action of remedies. This has been ascertained will admit of an accuraoy of application of mainly through the medium of physiologio which we now see only the possibilities. experiment; and this is of necessity contined The great need is for clinical workers, who to the definite, uniformly acting principles will apply these agents and make careful ob, ,
. because certainties can not be deduced from servations as to their effects.
For instance, uncertainties and the experimenters were there are two new remedies for epilepsy-verdriven perforce to these agents. It results benin and solanine. Each has won inore that we have concerning them a wealth of in- than popular repute. Verbenin has proved formation, reaching down to the minutest de- curative in a series of cases studied by Prof. tails, that enables us to prescribe them with Frenoh, of Carbondale, who believes it acts full knowledge of the effects to be expected. upon intestinal parasites. Solanine is the
active principle of the bull or horse nettle, of The active principles are not substitutes
bittersweet, and of several other plants that for the tinctures and extracts, but each has
have proved useful in this malady. How, why, a therapeutics of its own. We offer them on
what its action and the limits of its effectheir own merits. They may resemble the
tiveness, are yet to be determined. We have orude drugs, but this is incidental. Study
gathered these facts; and we ask the profesthe alkaloid for itself, without refereuce to
sion to ascertain further facts by clinical the parent plant. Of what possible conse.
trials; but they ask us for information inquence is it to us whether hyoscine comes
stead. We proffer brotherhood, they insist from ben bane or from scopolia ? Or what
on forcing us into an undesired leadership. these plants were used for in the earlier day?
I have recently traveled from the Atlantic We give hyoscine for its own powers, us
to the Pacific, addressing many medical socieshown by scientific experiment.
ties, in the endeavor to arouse an interest in In the Text-book of Alkaloidal Therapeu- purely scientific, purely ethical, non-secret, tics there are 155 remedies described; but non-monopolistic, therapeutics. The alka. these are far too few. Many alkaloids are loids form a very important part of this, but known to the chemist but not yet tested for by no means all. Many synthetics and sera the physician. There is a whole group of are as strictly scientifio as they. The results tetanizants of which strychnine is the type, hare proved bigbly satisfaotory. The profesembracing brucine, thebaine, laudanine, sion shows signs of waking up to the importgelsemine, calabarine, curarine, all having ance of this movement-the need of reform in similar effects—but not identical necessarily. therapeutics is universally admitted. The They have not been studied yet, except that scope of our work is being better comprewe know brucine is a local anesthetic, and hended. The cry of "commercialism” is si. that thebaine has shown powers in certain lenced. It is an absolute necessity that there cases of paralysis superior to those exerted by should be a source of standard supply for strychnine. We are convinced that a thorough these delicate instruments, or the propaganda study of this group would show valuable di- would be emasculated. Of what possible use versities in the powers of the different mem- would it be for us to recommend stropbanbers that could be fitted to like diversities thin, and send the physician out for it into in the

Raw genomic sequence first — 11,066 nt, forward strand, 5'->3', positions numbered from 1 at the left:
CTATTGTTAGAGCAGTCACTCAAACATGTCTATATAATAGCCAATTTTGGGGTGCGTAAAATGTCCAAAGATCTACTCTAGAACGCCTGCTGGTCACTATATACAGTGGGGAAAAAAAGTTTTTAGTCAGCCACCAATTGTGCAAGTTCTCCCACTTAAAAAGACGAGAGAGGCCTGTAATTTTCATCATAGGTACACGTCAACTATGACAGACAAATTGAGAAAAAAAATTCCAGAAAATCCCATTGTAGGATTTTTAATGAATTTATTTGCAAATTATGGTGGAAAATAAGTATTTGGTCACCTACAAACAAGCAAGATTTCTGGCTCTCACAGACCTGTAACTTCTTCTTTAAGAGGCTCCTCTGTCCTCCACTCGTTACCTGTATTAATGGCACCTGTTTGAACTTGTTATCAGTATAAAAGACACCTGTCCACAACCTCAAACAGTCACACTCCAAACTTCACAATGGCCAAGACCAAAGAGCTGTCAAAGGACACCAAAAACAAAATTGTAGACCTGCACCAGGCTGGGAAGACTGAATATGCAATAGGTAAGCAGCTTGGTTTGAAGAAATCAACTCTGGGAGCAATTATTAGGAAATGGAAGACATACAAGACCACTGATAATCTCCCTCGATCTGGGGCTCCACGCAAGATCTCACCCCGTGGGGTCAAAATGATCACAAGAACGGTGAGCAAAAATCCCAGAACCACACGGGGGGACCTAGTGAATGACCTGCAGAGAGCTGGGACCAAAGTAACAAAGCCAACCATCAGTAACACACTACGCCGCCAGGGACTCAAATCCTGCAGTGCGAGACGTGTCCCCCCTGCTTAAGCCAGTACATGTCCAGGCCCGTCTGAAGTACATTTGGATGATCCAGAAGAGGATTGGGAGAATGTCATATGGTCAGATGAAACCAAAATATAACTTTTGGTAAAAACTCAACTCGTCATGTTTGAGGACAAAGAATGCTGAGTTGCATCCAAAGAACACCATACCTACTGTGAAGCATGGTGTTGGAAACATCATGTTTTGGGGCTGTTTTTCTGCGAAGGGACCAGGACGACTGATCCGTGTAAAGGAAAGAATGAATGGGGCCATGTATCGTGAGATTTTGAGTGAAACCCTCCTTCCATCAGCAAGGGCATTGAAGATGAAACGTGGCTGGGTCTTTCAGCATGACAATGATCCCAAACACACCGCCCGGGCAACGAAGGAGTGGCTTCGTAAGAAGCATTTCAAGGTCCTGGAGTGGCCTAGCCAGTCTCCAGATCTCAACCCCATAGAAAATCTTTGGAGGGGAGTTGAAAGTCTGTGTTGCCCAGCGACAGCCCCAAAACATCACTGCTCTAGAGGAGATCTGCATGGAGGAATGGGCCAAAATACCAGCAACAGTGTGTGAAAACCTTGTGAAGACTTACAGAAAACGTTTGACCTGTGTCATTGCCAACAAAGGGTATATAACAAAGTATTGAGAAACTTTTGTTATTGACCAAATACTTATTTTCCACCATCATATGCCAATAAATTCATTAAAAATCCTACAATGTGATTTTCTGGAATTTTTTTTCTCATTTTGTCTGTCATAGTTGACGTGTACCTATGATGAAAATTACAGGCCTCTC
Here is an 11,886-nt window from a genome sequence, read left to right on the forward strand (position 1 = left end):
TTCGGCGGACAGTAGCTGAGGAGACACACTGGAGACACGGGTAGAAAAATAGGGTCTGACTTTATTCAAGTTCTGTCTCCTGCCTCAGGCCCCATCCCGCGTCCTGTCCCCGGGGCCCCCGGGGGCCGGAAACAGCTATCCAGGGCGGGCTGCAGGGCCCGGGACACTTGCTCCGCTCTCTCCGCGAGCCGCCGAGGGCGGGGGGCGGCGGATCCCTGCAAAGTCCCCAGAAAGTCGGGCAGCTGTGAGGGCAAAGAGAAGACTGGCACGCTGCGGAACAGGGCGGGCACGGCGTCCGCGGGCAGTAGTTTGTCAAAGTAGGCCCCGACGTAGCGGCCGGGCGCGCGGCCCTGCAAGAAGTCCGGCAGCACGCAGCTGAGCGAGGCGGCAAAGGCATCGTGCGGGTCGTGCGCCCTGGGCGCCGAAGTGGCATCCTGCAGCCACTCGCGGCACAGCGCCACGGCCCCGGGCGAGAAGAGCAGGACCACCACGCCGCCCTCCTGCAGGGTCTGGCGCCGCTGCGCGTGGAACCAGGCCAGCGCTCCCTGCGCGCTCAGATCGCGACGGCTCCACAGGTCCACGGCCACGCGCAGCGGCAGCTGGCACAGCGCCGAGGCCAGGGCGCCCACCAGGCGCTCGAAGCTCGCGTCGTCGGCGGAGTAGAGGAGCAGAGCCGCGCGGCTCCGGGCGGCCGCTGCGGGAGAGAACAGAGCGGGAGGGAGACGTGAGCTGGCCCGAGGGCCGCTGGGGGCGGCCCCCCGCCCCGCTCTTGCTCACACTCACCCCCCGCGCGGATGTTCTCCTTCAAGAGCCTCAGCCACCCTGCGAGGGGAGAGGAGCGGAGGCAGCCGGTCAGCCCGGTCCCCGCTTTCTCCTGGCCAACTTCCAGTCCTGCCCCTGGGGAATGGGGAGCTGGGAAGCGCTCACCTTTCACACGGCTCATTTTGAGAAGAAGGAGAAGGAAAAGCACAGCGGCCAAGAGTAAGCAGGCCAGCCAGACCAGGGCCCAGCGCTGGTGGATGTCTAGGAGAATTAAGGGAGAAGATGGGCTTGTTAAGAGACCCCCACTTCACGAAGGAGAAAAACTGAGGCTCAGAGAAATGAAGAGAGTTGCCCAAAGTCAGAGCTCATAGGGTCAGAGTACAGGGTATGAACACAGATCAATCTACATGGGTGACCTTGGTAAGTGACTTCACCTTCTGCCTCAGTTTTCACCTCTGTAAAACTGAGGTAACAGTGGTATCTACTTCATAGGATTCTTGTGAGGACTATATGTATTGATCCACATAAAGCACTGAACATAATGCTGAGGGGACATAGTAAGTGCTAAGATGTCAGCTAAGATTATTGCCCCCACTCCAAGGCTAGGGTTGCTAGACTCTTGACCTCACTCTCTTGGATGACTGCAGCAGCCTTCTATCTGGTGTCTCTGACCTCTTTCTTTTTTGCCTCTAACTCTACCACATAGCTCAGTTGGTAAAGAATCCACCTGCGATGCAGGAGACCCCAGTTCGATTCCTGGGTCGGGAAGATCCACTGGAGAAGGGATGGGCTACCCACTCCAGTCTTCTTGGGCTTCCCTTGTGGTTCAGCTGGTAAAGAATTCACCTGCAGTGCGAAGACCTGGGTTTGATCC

symptoms of diseases. For a market where the supplies vary in strength instance, at present the writer is struggling from one to ninety? But when a non-secret, with a case of so-called asthma.
non-monopolized remedy is advocated, which cular tract of the lungs becomes dilated, al- every druggist, every physician, may prepare lowing congestion, with strenuous cough and and dispense if he chooses, the cry of interfollowed by dyspnea. The indicated remedy ested motives becomes triling. The only opis one that will increase the tonicity of the position now manifested against the alkaloids vessels walls in the pulmonary tract with- comes from men who supply ready-niade preout affecting those of the general circulation, scriptions to physicians and who find their which are in a spastic state already. What sales decreasing under our advice for physi. is this remedy? Hydrastine does this ex- cians to study their cases, and do their own actly for the uterine tract. Adrenalin does prescribing with drugs they know all aboutit for the general circulation, for exactly the and of such opposition we are rather proud part we do not need it in. That there is such tban fearful. a remedy as we need we cannot doubt; but as We are not contending for the alkaloids long as the profession is satisfied with crude but for drug therapeutics, based on agents drugs there is no incentive to add to our list worthy of trust, because their effects are sure, by the careful and painstaking investigations uniform, perfectly well known; drugs neither necessary to establish the place of new alka- secret nor monopolized, with no commercial loids. When this has been done we will have backing as such, but depending for popular. a collection of finely selected remedies that ity on their effectiveness and nothing more.